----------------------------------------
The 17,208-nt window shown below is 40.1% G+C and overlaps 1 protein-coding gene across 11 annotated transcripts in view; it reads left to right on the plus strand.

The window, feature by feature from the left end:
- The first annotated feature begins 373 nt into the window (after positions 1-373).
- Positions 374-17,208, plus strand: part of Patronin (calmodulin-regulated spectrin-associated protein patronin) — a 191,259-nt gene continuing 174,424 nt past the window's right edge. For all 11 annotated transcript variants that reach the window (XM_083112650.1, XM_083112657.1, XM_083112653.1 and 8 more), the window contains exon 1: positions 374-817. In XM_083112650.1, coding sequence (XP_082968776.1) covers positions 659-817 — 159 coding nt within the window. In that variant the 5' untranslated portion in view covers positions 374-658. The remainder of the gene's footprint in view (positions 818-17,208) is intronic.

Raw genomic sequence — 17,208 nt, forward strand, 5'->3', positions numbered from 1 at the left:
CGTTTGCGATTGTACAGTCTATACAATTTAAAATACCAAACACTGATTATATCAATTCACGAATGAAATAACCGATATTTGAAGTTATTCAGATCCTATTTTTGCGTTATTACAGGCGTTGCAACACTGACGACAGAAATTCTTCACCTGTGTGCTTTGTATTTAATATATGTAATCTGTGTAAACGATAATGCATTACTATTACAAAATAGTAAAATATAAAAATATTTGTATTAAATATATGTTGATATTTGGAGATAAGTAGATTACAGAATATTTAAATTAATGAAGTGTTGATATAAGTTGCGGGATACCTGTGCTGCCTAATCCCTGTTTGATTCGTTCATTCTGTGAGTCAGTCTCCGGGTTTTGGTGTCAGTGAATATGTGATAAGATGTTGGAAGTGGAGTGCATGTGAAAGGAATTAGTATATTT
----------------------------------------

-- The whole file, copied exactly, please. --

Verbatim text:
The 17,208-nt window shown below is 40.1% G+C and overlaps 1 protein-coding gene across 11 annotated transcripts in view; it reads left to right on the plus strand.

The window, feature by feature from the left end:
- The first annotated feature begins 373 nt into the window (after positions 1-373).
- Positions 374-17,208, plus strand: part of Patronin (calmodulin-regulated spectrin-associated protein patronin) — a 191,259-nt gene continuing 174,424 nt past the window's right edge. For all 11 annotated transcript variants that reach the window (XM_083112650.1, XM_083112657.1, XM_083112653.1 and 8 more), the window contains exon 1: positions 374-817. In XM_083112650.1, coding sequence (XP_082968776.1) covers positions 659-817 — 159 coding nt within the window. In that variant the 5' untranslated portion in view covers positions 374-658. The remainder of the gene's footprint in view (positions 818-17,208) is intronic.

Raw genomic sequence — 17,208 nt, forward strand, 5'->3', positions numbered from 1 at the left:
CGTTTGCGATTGTACAGTCTATACAATTTAAAATACCAAACACTGATTATATCAATTCACGAATGAAATAACCGATATTTGAAGTTATTCAGATCCTATTTTTGCGTTATTACAGGCGTTGCAACACTGACGACAGAAATTCTTCACCTGTGTGCTTTGTATTTAATATATGTAATCTGTGTAAACGATAATGCATTACTATTACAAAATAGTAAAATATAAAAATATTTGTATTAAATATATGTTGATATTTGGAGATAAGTAGATTACAGAATATTTAAATTAATGAAGTGTTGATATAAGTTGCGGGATACCTGTGCTGCCTAATCCCTGTTTGATTCGTTCATTCTGTGAGTCAGTCTCCGGGTTTTGGTGTCAGTGAATATGTGATAAGATGTTGGAAGTGGAGTGCATGTGAAAGGAATTAGTATATTT